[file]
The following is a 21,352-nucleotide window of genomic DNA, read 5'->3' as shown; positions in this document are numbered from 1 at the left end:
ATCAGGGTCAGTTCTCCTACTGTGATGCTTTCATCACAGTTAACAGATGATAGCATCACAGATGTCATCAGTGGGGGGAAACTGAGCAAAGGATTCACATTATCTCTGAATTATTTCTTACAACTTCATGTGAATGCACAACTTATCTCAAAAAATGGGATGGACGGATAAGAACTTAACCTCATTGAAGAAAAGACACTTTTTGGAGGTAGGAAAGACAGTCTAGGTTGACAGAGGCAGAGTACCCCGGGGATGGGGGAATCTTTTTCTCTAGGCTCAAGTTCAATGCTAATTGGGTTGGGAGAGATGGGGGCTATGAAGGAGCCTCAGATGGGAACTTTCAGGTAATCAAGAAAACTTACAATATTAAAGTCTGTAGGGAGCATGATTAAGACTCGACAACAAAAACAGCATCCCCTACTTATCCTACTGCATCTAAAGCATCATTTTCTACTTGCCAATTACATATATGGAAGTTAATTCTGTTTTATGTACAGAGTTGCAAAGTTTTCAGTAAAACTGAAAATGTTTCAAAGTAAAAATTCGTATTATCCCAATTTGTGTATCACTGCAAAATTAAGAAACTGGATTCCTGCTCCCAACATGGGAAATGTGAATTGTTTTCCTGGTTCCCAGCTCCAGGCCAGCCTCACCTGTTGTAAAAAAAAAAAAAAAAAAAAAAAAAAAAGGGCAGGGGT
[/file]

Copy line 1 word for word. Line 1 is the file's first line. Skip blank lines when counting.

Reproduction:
The following is a 21,352-nucleotide window of genomic DNA, read 5'->3' as shown; positions in this document are numbered from 1 at the left end: